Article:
Joel 2:21-27 Attitude of Gratitude

Joel 2:21-27 Attitude of Gratitude December 5, 2012

Joel 2:21-27 Attitude of Gratitude

Joel 2:21-27 Attitude of Gratitude

Joel 2:21-27 Attitude of Gratitude is a sermon for Thanksgiving
A young man named John received a parrot as a gift. The parrot had a bad attitude and an even worse vocabulary.
Every word out of the bird’s mouth was rude, obnoxious and laced with profanity. John tried and tried to change the bird’s attitude by consistently saying only polite words, playing soft music and anything else he could think of to ‘clean up’ the bird’s vocabulary.
Finally, John was fed up and he yelled at the parrot. The parrot yelled back. John shook the parrot and the parrot got angrier and even more rude. John, in desperation, threw up his hand, grabbed the bird and put him in the freezer. For a few minutes the parrot squawked and kicked and screamed. Then suddenly there was total quiet. Not a peep was heard for over a minute.
Fearing that he’d hurt the parrot, John quickly opened the door to the freezer. The parrot calmly stepped out onto John’s outstretched arms and said “I believe I may have offended you with my rude language and actions. I’m sincerely remorseful for my inappropriate transgressions and I fully intend to do everything I can to correct my rude and unforgivable behavior.”
John was stunned at the change in the bird’s attitude.
As he was about to ask the parrot what had made such a dramatic change in his behavior, the bird spoke-up, very softly, “May I ask what the turkey did?”


When did the Thanksgiving celebration in the US begin?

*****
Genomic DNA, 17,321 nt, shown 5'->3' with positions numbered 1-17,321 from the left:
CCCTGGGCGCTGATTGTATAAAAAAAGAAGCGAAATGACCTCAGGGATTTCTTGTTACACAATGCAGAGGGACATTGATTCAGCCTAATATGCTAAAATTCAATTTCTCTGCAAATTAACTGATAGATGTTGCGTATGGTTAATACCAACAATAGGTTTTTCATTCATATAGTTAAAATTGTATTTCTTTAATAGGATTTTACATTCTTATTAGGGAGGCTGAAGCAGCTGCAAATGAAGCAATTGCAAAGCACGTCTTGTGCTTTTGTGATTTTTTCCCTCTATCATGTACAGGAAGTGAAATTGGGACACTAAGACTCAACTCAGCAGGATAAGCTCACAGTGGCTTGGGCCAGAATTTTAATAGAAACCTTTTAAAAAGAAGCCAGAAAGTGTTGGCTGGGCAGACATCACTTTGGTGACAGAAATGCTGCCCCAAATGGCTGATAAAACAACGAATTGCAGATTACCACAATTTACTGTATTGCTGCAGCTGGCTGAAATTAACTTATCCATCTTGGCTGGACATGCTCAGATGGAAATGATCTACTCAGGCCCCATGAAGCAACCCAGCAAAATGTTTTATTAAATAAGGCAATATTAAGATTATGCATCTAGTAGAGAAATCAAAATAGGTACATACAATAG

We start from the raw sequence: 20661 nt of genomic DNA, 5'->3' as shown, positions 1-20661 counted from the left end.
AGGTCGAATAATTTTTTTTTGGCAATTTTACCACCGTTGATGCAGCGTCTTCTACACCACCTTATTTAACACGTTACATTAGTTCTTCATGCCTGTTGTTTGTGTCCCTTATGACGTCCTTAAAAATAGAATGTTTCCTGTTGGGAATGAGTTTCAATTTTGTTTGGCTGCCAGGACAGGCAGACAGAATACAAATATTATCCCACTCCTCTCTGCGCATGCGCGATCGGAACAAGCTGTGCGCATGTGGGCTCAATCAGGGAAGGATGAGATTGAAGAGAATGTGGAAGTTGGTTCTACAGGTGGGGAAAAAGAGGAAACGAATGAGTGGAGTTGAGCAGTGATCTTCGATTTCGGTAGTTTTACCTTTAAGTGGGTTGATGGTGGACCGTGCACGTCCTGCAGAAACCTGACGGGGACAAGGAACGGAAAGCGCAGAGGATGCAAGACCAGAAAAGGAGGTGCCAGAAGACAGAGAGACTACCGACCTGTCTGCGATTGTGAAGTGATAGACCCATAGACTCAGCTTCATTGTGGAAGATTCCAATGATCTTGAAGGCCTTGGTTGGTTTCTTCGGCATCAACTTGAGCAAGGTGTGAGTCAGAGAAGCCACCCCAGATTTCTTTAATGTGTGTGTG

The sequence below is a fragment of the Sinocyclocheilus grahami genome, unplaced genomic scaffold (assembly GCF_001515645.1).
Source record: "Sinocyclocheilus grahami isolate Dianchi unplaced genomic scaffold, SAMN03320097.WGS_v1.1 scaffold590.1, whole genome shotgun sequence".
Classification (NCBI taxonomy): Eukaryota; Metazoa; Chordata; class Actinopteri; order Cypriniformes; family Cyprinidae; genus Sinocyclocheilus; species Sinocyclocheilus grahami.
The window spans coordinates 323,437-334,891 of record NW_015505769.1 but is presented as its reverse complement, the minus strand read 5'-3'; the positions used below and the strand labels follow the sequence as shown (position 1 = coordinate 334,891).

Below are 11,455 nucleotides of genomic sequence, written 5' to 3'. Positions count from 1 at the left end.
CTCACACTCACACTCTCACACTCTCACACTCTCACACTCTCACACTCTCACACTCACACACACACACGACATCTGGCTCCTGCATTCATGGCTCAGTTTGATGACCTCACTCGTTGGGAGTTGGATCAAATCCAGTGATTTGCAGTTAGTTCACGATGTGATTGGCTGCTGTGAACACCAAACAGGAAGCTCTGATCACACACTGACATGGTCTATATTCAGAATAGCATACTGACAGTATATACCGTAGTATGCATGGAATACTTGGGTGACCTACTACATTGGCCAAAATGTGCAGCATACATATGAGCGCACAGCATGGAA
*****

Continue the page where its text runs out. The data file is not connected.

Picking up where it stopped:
Thanksgiving might not be celebrated in the United States today, were it not for a patient, persistent woman named Sarah Hale.
It is well-known that the first Thanksgiving Day was celebrated by the Pilgrim Fathers in 1621 to give thanks for their winter in the New World.
In 1789, President George Washington issued a Thanksgiving Day Proclamation to commemorate the first Pilgrim celebration. But Thomas Jefferson, the third president of the United States discontinued it, calling Thanksgiving, “a kingly practice.”
After this, Thanksgiving was observed by some individual states, and on whatever date suited their fancy.
Then in 1828, Mrs. Hale, the editor of the magazine Godey’s Lady’s Book and author of the poem “Mary Had a Little Lamb,” began campaigning for the restoration of Thanksgiving as a national holiday.
She wrote letters and sought appointments with national leaders from the President down. Time after time she was politely rebuffed, sometimes being told it was “impossible” and “impractical,” and sometimes being dismissed with a this-is-none-of-your-business scolding.
Finally in 1863 President Lincoln listened seriously to her plea that North and South “lay aside enmities and strife on (Thanksgiving) Day.” He proclaimed the fourth Thursday of November to be the official “National Thanksgiving Day.” This day was finally ratified by the U. S. Congress in 1941. 1
So we come to another year in which we celebrate an American holiday we call Thanksgiving. Unfortunately, our version of Thanksgiving is far removed from the way in which the original Pilgrims who came to the New World.